After Joseph was sold into slavery, and prior to his being sold to Potiphar, Genesis interrupts the story of Joseph and inserts this interesting, and seemingly-out-of-place, interlude about Judah.
Judah had gotten married and had three sons: Er, Onan, and Shelah. When Er came of age, Judah found him a wife, a woman named Tamar. But Er was evil (we are not told why), and God took him. After Er died, the tradition of the times was that his brother must marry the widow, and the children of this marriage would be considered the children of the dead elder brother and would continue his line. So Judah had Onan marry Tamar. But Onan was not interested in supporting a family that was not considered his own, so when he slept with Tamar he would not ejaculate inside her. This greatly displeased the Lord who had commanded his people to ‘be fruitful and multiply’, and Onan, too, was taken. Next, Shelah was supposed to marry Tamar, but Shelah was still a boy. So Judah told Tamar to return temporarily to her own father as a widow, and when Shelah was grown up they would be married.
Shelah grew to manhood, but Judah did not contact Tamar. She seemed a bit of a jinx, and he did not wish to lose his only remaining son.
A long time afterward, Judah’s wife passed away. After the period of mourning, he took a trip to the city of Timnah, and Tamar heard that he was going there. She also knew that Judah had not done as he should have, and as he had promised, for Shelah was by now a fully grown man. Since it was her divine duty to bear children, and she was considered to be betrothed to the family of Judah and could not marry anyone else, she devised a shrewd plan:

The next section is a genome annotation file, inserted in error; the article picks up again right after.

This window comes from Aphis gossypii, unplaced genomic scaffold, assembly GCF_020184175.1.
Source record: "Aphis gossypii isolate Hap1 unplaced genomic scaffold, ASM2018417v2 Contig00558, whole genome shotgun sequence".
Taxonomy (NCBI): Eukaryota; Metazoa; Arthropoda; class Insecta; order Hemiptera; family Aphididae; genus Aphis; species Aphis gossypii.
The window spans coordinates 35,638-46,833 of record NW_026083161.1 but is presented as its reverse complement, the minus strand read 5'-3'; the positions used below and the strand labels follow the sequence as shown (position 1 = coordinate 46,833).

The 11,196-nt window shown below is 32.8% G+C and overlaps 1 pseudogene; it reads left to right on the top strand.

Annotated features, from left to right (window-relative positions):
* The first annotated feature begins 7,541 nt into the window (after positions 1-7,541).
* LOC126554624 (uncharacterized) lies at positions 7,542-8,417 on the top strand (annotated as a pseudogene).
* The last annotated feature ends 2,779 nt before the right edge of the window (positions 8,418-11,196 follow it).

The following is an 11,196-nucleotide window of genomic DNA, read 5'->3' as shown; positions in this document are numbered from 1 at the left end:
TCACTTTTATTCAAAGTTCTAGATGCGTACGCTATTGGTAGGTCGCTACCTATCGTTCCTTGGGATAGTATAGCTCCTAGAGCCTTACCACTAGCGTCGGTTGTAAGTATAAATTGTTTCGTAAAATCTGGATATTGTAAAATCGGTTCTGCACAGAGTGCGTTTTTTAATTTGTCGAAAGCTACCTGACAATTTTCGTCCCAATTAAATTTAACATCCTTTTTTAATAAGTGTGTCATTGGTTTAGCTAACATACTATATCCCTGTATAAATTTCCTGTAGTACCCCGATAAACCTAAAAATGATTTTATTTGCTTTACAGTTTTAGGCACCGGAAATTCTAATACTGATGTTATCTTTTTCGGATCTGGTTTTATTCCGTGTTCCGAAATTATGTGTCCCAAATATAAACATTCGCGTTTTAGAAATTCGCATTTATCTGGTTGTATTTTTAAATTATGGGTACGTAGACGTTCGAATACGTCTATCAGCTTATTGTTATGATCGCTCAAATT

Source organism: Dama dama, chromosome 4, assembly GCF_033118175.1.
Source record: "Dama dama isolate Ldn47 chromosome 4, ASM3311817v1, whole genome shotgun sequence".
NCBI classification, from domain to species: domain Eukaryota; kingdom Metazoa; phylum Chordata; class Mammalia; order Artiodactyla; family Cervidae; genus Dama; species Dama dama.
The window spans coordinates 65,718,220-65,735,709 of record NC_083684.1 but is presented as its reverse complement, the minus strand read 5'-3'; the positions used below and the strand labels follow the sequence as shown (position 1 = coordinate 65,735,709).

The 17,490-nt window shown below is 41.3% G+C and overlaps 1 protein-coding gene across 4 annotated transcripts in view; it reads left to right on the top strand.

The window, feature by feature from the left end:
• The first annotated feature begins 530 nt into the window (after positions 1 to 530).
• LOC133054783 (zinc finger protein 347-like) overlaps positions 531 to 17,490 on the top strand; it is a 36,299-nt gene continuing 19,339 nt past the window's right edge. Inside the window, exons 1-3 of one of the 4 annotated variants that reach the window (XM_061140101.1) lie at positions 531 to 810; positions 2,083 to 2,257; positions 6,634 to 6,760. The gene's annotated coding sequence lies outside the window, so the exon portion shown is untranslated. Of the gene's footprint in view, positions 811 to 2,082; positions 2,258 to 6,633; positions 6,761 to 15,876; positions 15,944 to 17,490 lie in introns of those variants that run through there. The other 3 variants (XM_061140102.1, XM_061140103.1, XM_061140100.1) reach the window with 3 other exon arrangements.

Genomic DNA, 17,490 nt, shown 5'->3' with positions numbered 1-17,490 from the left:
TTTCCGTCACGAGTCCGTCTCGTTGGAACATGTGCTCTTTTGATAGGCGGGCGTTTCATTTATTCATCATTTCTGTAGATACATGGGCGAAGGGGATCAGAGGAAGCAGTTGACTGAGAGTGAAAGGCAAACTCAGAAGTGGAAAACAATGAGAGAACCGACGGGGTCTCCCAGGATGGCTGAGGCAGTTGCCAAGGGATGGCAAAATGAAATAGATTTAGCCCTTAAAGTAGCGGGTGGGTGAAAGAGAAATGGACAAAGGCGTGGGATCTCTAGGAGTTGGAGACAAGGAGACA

She took off her widow’s garb, covered her face, and sat beside the road that led to Timnah. When Judah saw her, he did not recognize her and thought that she was a harlot, and he asked to sleep with her. She asked what he would pay. He offered a young sheep from his flock. She agreed, but since he did not have the sheep with him, and was only promising to send it later, she asked for some collateral. Judah gave her his seal, cord and staff. They then slept together and she conceived. He later sent a friend to give her the sheep and retrieve his belongings, but she was nowhere to be found and no one in the region had seen any harlots.
Some months later, Judah received word that Tamar was pregnant. Since she was betrothed to his family, and Shelah had not married her, Tamar was evidently guilty of adultery, a capital offense. Judah therefore ordered that she be brought out and burned. As she was being brought out, she sent a package and a message to her father-in-law: “I am with child by the man to whom these belong. Examine these: whose seal and cord and staff are these?” Judah recognized them, and he said “She is more righteous than I, inasmuch as I did not give her to my son Shelah.”
Tamar was spared and gave birth to twins, Perez and Zerah. King David was a descendant of Perez, and so would be the Messiah .
When the brothers threw Joseph in the pit, they had no Mercy. When they returned to Jacob and deceived him with Joseph’s blood-splattered coat, they took no responsibility. But here, Judah admits “She is more righteous than I.” This public confession of wrongdoing is the first such confession in the Bible (long overdue since Adam first blamed Eve and Eve blamed the Serpent), and it is a symbol of profound repentance. Judah has learned to be honest, to bear responsibility, and to be merciful. Judah has become a Tzaddik, a genuine, righteous Man.
This is why, years later, in Joseph’s presence, in Egypt, Judah (unlike Reuben who was always weak and ineffectual) was able to take full responsibility. He shows his love for his father and his young brother Benjamin. He knows what it feels like to lose two sons, and he demonstrates compassion and empathy. He recognizes that he is, indeed, his brother’s keeper.